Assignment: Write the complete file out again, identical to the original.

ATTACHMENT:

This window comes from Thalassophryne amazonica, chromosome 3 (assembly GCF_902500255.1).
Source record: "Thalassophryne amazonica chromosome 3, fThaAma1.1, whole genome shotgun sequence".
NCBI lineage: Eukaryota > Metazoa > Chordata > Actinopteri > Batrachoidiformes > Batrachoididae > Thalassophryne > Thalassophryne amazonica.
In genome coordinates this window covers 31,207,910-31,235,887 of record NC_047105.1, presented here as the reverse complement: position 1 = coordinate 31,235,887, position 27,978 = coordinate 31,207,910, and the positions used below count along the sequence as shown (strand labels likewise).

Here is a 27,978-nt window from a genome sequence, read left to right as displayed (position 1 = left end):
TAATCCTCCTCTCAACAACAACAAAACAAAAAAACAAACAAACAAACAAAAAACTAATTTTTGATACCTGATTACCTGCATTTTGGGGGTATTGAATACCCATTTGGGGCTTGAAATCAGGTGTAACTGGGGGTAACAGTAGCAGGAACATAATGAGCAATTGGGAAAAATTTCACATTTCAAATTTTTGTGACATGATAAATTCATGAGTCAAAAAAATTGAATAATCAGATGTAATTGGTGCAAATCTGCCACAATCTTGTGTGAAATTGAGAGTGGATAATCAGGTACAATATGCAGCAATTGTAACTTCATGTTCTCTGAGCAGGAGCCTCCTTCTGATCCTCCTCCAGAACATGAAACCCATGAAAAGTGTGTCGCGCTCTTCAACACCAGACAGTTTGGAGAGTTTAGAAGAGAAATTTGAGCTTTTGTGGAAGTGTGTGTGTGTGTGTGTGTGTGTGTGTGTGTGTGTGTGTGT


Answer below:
This window comes from Thalassophryne amazonica, chromosome 3 (assembly GCF_902500255.1).
Source record: "Thalassophryne amazonica chromosome 3, fThaAma1.1, whole genome shotgun sequence".
NCBI lineage: Eukaryota > Metazoa > Chordata > Actinopteri > Batrachoidiformes > Batrachoididae > Thalassophryne > Thalassophryne amazonica.
In genome coordinates this window covers 31,207,910-31,235,887 of record NC_047105.1, presented here as the reverse complement: position 1 = coordinate 31,235,887, position 27,978 = coordinate 31,207,910, and the positions used below count along the sequence as shown (strand labels likewise).

Here is a 27,978-nt window from a genome sequence, read left to right as displayed (position 1 = left end):
TAATCCTCCTCTCAACAACAACAAAACAAAAAAACAAACAAACAAACAAAAAACTAATTTTTGATACCTGATTACCTGCATTTTGGGGGTATTGAATACCCATTTGGGGCTTGAAATCAGGTGTAACTGGGGGTAACAGTAGCAGGAACATAATGAGCAATTGGGAAAAATTTCACATTTCAAATTTTTGTGACATGATAAATTCATGAGTCAAAAAAATTGAATAATCAGATGTAATTGGTGCAAATCTGCCACAATCTTGTGTGAAATTGAGAGTGGATAATCAGGTACAATATGCAGCAATTGTAACTTCATGTTCTCTGAGCAGGAGCCTCCTTCTGATCCTCCTCCAGAACATGAAACCCATGAAAAGTGTGTCGCGCTCTTCAACACCAGACAGTTTGGAGAGTTTAGAAGAGAAATTTGAGCTTTTGTGGAAGTGTGTGTGTGTGTGTGTGTGTGTGTGTGTGTGTGTGTGTGT